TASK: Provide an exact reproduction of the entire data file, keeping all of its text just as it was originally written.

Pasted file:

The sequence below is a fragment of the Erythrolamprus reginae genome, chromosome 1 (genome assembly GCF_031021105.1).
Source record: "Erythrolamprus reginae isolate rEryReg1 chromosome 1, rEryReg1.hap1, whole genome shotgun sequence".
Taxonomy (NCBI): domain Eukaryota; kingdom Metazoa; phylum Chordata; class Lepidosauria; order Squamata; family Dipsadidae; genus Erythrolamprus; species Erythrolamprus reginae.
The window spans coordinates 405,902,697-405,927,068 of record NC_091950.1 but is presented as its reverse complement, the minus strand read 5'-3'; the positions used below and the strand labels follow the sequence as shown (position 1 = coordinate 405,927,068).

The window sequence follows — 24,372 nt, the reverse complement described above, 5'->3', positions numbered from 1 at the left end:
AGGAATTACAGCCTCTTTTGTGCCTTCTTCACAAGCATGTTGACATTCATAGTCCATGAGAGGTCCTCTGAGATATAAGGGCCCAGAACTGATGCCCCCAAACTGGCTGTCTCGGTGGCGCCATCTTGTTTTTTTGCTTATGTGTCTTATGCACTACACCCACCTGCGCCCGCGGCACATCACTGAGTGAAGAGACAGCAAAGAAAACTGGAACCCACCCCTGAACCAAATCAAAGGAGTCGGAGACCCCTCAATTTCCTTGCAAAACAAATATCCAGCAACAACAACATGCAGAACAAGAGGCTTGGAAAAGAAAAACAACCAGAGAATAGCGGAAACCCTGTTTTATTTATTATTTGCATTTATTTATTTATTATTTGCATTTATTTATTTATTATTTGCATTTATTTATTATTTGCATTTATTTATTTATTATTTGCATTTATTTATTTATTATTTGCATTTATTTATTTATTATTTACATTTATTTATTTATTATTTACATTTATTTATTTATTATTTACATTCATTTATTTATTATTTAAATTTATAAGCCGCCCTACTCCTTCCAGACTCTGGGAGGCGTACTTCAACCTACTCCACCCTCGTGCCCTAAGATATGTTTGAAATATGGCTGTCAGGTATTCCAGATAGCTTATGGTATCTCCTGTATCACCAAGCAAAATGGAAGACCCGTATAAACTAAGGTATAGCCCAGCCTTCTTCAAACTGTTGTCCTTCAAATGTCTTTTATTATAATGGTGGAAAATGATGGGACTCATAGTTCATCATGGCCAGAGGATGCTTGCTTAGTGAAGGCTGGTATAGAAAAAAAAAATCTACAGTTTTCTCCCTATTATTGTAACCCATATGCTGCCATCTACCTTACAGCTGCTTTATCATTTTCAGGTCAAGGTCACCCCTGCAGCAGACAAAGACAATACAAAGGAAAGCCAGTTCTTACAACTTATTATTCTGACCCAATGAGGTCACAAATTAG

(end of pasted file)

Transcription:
The sequence below is a fragment of the Erythrolamprus reginae genome, chromosome 1 (genome assembly GCF_031021105.1).
Source record: "Erythrolamprus reginae isolate rEryReg1 chromosome 1, rEryReg1.hap1, whole genome shotgun sequence".
Taxonomy (NCBI): domain Eukaryota; kingdom Metazoa; phylum Chordata; class Lepidosauria; order Squamata; family Dipsadidae; genus Erythrolamprus; species Erythrolamprus reginae.
The window spans coordinates 405,902,697-405,927,068 of record NC_091950.1 but is presented as its reverse complement, the minus strand read 5'-3'; the positions used below and the strand labels follow the sequence as shown (position 1 = coordinate 405,927,068).

The window sequence follows — 24,372 nt, the reverse complement described above, 5'->3', positions numbered from 1 at the left end:
AGGAATTACAGCCTCTTTTGTGCCTTCTTCACAAGCATGTTGACATTCATAGTCCATGAGAGGTCCTCTGAGATATAAGGGCCCAGAACTGATGCCCCCAAACTGGCTGTCTCGGTGGCGCCATCTTGTTTTTTTGCTTATGTGTCTTATGCACTACACCCACCTGCGCCCGCGGCACATCACTGAGTGAAGAGACAGCAAAGAAAACTGGAACCCACCCCTGAACCAAATCAAAGGAGTCGGAGACCCCTCAATTTCCTTGCAAAACAAATATCCAGCAACAACAACATGCAGAACAAGAGGCTTGGAAAAGAAAAACAACCAGAGAATAGCGGAAACCCTGTTTTATTTATTATTTGCATTTATTTATTTATTATTTGCATTTATTTATTTATTATTTGCATTTATTTATTATTTGCATTTATTTATTTATTATTTGCATTTATTTATTTATTATTTGCATTTATTTATTTATTATTTACATTTATTTATTTATTATTTACATTTATTTATTTATTATTTACATTCATTTATTTATTATTTAAATTTATAAGCCGCCCTACTCCTTCCAGACTCTGGGAGGCGTACTTCAACCTACTCCACCCTCGTGCCCTAAGATATGTTTGAAATATGGCTGTCAGGTATTCCAGATAGCTTATGGTATCTCCTGTATCACCAAGCAAAATGGAAGACCCGTATAAACTAAGGTATAGCCCAGCCTTCTTCAAACTGTTGTCCTTCAAATGTCTTTTATTATAATGGTGGAAAATGATGGGACTCATAGTTCATCATGGCCAGAGGATGCTTGCTTAGTGAAGGCTGGTATAGAAAAAAAAAATCTACAGTTTTCTCCCTATTATTGTAACCCATATGCTGCCATCTACCTTACAGCTGCTTTATCATTTTCAGGTCAAGGTCACCCCTGCAGCAGACAAAGACAATACAAAGGAAAGCCAGTTCTTACAACTTATTATTCTGACCCAATGAGGTCACAAATTAG